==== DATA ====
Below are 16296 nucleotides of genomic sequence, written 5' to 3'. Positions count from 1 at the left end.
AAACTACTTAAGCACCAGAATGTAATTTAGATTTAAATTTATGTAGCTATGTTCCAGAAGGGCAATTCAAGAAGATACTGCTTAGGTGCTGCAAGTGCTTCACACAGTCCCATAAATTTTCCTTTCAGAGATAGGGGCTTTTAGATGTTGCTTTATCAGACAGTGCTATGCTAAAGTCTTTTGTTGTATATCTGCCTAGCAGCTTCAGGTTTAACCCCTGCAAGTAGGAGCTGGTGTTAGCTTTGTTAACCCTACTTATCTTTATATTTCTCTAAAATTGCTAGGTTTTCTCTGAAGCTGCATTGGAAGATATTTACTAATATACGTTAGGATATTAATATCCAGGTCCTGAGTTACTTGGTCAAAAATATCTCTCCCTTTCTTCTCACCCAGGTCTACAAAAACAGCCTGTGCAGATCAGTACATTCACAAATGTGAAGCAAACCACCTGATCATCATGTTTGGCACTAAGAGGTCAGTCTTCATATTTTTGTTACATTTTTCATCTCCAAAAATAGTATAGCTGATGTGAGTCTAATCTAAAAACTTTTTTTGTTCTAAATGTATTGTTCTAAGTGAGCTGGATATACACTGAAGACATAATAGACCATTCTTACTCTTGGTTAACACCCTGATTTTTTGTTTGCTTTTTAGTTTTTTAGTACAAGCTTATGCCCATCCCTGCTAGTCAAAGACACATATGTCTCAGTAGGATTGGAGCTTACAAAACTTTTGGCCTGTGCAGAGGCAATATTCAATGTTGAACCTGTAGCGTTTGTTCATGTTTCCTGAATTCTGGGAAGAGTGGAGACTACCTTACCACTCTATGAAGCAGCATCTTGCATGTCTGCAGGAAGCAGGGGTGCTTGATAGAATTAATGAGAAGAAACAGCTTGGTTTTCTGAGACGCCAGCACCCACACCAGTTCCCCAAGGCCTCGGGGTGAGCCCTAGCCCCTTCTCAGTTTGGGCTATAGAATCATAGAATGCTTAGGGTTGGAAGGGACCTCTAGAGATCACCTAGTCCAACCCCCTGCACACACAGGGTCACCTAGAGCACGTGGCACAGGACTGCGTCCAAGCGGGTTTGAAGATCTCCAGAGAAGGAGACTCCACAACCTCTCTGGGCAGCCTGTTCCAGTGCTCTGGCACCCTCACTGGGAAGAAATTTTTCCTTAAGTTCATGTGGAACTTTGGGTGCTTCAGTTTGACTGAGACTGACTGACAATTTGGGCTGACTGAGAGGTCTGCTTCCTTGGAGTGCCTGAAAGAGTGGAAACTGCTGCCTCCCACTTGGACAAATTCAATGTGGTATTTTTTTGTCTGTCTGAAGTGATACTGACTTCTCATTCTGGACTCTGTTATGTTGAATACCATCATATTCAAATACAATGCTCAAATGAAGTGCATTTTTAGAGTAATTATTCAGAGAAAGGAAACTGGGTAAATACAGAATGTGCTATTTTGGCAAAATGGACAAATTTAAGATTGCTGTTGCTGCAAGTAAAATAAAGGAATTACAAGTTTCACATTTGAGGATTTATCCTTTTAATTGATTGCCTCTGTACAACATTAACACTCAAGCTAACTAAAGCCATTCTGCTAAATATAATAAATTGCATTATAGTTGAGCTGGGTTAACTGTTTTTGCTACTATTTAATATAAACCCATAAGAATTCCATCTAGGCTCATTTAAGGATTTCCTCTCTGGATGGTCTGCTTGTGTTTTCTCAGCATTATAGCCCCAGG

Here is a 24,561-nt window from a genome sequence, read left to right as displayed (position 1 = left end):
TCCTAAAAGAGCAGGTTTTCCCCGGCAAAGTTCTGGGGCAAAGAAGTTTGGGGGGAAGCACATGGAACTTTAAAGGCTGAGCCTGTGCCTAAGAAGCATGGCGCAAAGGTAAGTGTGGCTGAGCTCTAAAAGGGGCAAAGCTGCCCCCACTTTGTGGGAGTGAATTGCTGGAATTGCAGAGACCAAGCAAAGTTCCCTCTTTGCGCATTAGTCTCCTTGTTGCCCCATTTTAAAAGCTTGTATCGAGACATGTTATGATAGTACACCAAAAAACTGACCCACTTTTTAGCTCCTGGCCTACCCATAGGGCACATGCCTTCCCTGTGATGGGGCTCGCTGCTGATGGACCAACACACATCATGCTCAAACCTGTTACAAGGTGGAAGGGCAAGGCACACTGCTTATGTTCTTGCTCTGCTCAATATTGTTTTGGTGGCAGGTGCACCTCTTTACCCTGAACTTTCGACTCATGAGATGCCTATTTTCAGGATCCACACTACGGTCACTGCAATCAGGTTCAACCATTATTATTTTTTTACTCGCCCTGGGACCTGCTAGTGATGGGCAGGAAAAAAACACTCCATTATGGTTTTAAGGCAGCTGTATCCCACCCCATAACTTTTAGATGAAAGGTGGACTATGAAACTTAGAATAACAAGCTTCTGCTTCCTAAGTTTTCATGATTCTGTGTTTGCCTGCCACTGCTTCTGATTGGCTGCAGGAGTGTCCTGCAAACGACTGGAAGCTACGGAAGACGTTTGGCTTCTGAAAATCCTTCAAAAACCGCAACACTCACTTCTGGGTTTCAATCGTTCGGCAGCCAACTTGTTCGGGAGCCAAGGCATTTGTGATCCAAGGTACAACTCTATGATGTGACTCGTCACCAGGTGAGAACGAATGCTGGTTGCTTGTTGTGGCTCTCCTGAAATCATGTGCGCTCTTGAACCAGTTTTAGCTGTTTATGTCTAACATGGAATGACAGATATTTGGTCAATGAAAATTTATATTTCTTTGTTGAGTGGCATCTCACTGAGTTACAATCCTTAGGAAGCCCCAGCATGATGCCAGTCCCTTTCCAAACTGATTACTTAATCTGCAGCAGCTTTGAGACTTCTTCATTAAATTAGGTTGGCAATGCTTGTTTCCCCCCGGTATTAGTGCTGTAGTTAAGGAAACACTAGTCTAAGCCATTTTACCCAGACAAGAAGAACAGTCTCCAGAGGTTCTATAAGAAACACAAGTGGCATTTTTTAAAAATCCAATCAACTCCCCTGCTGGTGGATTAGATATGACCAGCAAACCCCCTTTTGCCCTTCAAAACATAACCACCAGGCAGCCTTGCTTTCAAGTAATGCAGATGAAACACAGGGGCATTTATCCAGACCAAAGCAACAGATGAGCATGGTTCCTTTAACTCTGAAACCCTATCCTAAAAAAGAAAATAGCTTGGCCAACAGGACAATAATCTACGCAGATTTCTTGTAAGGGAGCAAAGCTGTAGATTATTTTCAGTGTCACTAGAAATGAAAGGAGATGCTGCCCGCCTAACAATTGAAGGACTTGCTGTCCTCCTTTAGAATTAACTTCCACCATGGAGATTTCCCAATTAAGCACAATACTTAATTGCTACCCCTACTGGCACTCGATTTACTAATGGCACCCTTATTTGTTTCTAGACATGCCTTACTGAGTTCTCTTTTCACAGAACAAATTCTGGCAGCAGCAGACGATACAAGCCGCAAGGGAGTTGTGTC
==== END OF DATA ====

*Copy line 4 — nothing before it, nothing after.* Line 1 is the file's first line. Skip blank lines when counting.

TCCTAAAAGAGCAGGTTTTCCCCGGCAAAGTTCTGGGGCAAAGAAGTTTGGGGGGAAGCACATGGAACTTTAAAGGCTGAGCCTGTGCCTAAGAAGCATGGCGCAAAGGTAAGTGTGGCTGAGCTCTAAAAGGGGCAAAGCTGCCCCCACTTTGTGGGAGTGAATTGCTGGAATTGCAGAGACCAAGCAAAGTTCCCTCTTTGCGCATTAGTCTCCTTGTTGCCCCATTTTAAAAGCTTGTATCGAGACATGTTATGATAGTACACCAAAAAACTGACCCACTTTTTAGCTCCTGGCCTACCCATAGGGCACATGCCTTCCCTGTGATGGGGCTCGCTGCTGATGGACCAACACACATCATGCTCAAACCTGTTACAAGGTGGAAGGGCAAGGCACACTGCTTATGTTCTTGCTCTGCTCAATATTGTTTTGGTGGCAGGTGCACCTCTTTACCCTGAACTTTCGACTCATGAGATGCCTATTTTCAGGATCCACACTACGGTCACTGCAATCAGGTTCAACCATTATTATTTTTTTACTCGCCCTGGGACCTGCTAGTGATGGGCAGGAAAAAAACACTCCATTATGGTTTTAAGGCAGCTGTATCCCACCCCATAACTTTTAGATGAAAGGTGGACTATGAAACTTAGAATAACAAGCTTCTGCTTCCTAAGTTTTCATGATTCTGTGTTTGCCTGCCACTGCTTCTGATTGGCTGCAGGAGTGTCCTGCAAACGACTGGAAGCTACGGAAGACGTTTGGCTTCTGAAAATCCTTCAAAAACCGCAACACTCACTTCTGGGTTTCAATCGTTCGGCAGCCAACTTGTTCGGGAGCCAAGGCATTTGTGATCCAAGGTACAACTCTATGATGTGACTCGTCACCAGGTGAGAACGAATGCTGGTTGCTTGTTGTGGCTCTCCTGAAATCATGTGCGCTCTTGAACCAGTTTTAGCTGTTTATGTCTAACATGGAATGACAGATATTTGGTCAATGAAAATTTATATTTCTTTGTTGAGTGGCATCTCACTGAGTTACAATCCTTAGGAAGCCCCAGCATGATGCCAGTCCCTTTCCAAACTGATTACTTAATCTGCAGCAGCTTTGAGACTTCTTCATTAAATTAGGTTGGCAATGCTTGTTTCCCCCCGGTATTAGTGCTGTAGTTAAGGAAACACTAGTCTAAGCCATTTTACCCAGACAAGAAGAACAGTCTCCAGAGGTTCTATAAGAAACACAAGTGGCATTTTTTAAAAATCCAATCAACTCCCCTGCTGGTGGATTAGATATGACCAGCAAACCCCCTTTTGCCCTTCAAAACATAACCACCAGGCAGCCTTGCTTTCAAGTAATGCAGATGAAACACAGGGGCATTTATCCAGACCAAAGCAACAGATGAGCATGGTTCCTTTAACTCTGAAACCCTATCCTAAAAAAGAAAATAGCTTGGCCAACAGGACAATAATCTACGCAGATTTCTTGTAAGGGAGCAAAGCTGTAGATTATTTTCAGTGTCACTAGAAATGAAAGGAGATGCTGCCCGCCTAACAATTGAAGGACTTGCTGTCCTCCTTTAGAATTAACTTCCACCATGGAGATTTCCCAATTAAGCACAATACTTAATTGCTACCCCTACTGGCACTCGATTTACTAATGGCACCCTTATTTGTTTCTAGACATGCCTTACTGAGTTCTCTTTTCACAGAACAAATTCTGGCAGCAGCAGACGATACAAGCCGCAAGGGAGTTGTGTC